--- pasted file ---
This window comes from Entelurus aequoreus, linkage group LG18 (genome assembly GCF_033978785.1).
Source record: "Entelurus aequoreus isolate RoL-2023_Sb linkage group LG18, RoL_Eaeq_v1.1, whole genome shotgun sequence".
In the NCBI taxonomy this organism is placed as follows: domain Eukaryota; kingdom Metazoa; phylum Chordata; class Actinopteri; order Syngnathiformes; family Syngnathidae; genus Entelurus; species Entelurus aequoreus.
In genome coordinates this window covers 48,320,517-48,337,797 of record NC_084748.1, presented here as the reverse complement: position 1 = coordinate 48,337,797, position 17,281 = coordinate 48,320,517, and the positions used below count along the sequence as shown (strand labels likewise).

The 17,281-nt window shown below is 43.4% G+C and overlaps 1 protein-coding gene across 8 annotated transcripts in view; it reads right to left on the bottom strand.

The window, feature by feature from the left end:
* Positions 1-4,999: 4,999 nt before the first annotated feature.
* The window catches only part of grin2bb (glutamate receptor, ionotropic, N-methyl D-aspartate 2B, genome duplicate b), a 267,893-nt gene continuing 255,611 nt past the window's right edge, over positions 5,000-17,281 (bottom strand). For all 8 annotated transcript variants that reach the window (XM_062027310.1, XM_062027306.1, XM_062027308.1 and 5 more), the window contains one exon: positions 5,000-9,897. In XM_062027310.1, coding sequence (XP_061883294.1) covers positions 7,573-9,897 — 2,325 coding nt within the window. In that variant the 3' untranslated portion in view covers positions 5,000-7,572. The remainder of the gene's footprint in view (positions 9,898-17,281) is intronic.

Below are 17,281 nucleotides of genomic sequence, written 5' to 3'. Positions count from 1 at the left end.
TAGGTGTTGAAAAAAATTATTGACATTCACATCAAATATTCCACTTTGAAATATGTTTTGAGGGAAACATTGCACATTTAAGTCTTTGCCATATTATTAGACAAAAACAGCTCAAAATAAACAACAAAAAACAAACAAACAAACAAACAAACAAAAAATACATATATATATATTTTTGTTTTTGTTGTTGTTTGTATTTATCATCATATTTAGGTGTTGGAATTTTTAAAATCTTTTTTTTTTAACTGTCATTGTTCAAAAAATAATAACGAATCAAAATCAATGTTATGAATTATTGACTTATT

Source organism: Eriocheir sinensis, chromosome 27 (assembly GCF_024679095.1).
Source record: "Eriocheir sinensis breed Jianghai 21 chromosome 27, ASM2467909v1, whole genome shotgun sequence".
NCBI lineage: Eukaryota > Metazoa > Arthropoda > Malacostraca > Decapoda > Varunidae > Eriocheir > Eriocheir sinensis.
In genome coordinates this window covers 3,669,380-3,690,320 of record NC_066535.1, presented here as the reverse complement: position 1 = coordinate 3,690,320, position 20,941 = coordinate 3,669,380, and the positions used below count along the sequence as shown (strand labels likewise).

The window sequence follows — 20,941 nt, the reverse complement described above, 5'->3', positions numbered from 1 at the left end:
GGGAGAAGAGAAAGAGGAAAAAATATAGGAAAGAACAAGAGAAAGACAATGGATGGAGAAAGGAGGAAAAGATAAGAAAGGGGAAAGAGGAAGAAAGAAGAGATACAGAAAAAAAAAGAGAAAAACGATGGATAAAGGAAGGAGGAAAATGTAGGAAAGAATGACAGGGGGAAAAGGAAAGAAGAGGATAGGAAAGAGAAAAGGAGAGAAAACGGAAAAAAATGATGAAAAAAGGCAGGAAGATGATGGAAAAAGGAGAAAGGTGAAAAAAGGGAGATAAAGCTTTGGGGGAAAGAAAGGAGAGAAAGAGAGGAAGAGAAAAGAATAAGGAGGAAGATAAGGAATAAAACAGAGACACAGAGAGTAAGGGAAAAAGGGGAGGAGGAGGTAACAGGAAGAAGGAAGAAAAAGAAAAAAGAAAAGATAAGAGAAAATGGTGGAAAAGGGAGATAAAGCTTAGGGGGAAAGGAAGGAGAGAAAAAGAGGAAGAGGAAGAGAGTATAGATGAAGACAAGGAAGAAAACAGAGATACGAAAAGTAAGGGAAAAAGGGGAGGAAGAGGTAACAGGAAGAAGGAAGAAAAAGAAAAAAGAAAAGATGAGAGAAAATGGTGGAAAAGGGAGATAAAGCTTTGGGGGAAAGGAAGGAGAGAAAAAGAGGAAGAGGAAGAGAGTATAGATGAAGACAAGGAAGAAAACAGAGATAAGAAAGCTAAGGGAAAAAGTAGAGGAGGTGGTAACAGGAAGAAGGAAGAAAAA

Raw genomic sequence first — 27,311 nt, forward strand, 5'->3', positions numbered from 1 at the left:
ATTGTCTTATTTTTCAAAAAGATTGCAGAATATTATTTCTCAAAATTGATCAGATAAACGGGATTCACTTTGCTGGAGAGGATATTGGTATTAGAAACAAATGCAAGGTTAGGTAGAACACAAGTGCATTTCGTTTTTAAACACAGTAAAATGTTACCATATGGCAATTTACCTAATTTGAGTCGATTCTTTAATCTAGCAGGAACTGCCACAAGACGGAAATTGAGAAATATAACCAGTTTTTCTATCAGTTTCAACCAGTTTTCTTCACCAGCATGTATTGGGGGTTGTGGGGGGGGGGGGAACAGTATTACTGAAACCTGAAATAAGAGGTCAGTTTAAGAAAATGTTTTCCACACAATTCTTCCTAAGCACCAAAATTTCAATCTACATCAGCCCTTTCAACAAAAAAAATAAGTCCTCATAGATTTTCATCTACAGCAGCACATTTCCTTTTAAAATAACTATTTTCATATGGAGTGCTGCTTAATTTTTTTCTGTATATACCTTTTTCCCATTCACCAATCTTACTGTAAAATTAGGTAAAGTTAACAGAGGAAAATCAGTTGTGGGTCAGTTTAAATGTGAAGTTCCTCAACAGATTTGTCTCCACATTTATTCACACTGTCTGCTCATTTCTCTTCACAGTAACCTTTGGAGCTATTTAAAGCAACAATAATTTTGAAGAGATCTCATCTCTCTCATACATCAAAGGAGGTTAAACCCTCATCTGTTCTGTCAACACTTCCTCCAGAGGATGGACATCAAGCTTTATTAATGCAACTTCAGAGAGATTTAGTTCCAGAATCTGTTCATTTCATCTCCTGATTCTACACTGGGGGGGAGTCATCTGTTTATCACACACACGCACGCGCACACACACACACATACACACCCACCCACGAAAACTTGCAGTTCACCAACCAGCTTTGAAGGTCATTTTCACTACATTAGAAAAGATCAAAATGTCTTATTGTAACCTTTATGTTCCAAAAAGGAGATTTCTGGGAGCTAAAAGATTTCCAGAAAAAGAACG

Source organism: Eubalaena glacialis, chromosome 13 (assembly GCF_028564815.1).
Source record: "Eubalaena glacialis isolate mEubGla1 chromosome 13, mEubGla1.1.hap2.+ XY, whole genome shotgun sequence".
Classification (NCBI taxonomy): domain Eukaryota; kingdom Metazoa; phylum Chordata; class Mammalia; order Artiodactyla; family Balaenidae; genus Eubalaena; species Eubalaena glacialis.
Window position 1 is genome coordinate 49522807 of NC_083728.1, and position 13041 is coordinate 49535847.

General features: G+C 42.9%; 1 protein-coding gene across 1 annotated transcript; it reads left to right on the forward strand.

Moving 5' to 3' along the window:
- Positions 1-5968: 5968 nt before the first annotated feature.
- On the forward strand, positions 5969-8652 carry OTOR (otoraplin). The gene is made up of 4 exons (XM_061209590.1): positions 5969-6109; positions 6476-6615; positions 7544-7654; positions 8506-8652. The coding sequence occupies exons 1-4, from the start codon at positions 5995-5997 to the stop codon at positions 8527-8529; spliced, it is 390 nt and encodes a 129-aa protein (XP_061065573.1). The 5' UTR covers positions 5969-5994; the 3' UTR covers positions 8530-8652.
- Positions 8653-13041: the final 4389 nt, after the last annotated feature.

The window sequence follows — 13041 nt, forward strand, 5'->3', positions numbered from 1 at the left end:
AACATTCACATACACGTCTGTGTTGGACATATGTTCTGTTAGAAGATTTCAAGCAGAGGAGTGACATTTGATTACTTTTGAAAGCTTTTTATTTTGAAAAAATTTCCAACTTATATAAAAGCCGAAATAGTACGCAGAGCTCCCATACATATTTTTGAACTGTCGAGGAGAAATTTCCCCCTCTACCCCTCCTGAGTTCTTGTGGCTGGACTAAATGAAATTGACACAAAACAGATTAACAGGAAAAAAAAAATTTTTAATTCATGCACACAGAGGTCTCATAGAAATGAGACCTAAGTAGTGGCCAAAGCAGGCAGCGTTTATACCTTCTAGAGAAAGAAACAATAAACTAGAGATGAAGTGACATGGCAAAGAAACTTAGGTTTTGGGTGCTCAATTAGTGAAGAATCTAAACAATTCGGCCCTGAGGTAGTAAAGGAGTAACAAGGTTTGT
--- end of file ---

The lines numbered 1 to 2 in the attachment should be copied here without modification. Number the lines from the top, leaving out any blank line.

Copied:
This window comes from Entelurus aequoreus, linkage group LG18 (genome assembly GCF_033978785.1).
Source record: "Entelurus aequoreus isolate RoL-2023_Sb linkage group LG18, RoL_Eaeq_v1.1, whole genome shotgun sequence".